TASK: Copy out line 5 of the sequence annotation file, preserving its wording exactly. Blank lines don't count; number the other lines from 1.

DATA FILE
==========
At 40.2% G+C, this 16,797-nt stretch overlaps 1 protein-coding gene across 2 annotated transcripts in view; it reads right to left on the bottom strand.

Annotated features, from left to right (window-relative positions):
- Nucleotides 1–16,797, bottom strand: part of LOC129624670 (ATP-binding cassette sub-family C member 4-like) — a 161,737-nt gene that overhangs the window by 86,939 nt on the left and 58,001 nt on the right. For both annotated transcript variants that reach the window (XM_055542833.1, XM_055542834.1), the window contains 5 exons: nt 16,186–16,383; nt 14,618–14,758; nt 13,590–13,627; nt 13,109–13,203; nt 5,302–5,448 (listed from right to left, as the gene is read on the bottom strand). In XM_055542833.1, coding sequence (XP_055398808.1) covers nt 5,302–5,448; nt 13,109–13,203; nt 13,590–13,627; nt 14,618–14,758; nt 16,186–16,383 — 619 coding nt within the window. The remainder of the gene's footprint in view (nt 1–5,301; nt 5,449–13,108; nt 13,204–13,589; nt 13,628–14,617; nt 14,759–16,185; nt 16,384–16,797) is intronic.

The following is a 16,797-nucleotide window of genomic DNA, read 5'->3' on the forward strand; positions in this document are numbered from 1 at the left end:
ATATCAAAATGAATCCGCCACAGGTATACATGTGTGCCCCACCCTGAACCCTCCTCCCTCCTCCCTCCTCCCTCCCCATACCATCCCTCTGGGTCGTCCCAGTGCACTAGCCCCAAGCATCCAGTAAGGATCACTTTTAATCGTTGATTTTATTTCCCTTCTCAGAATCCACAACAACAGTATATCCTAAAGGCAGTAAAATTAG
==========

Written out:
ATATCAAAATGAATCCGCCACAGGTATACATGTGTGCCCCACCCTGAACCCTCCTCCCTCCTCCCTCCTCCCTCCCCATACCATCCCTCTGGGTCGTCCCAGTGCACTAGCCCCAAGCATCCAGTAAGGATCACTTTTAATCGTTGATTTTATTTCCCTTCTCAGAATCCACAACAACAGTATATCCTAAAGGCAGTAAAATTAG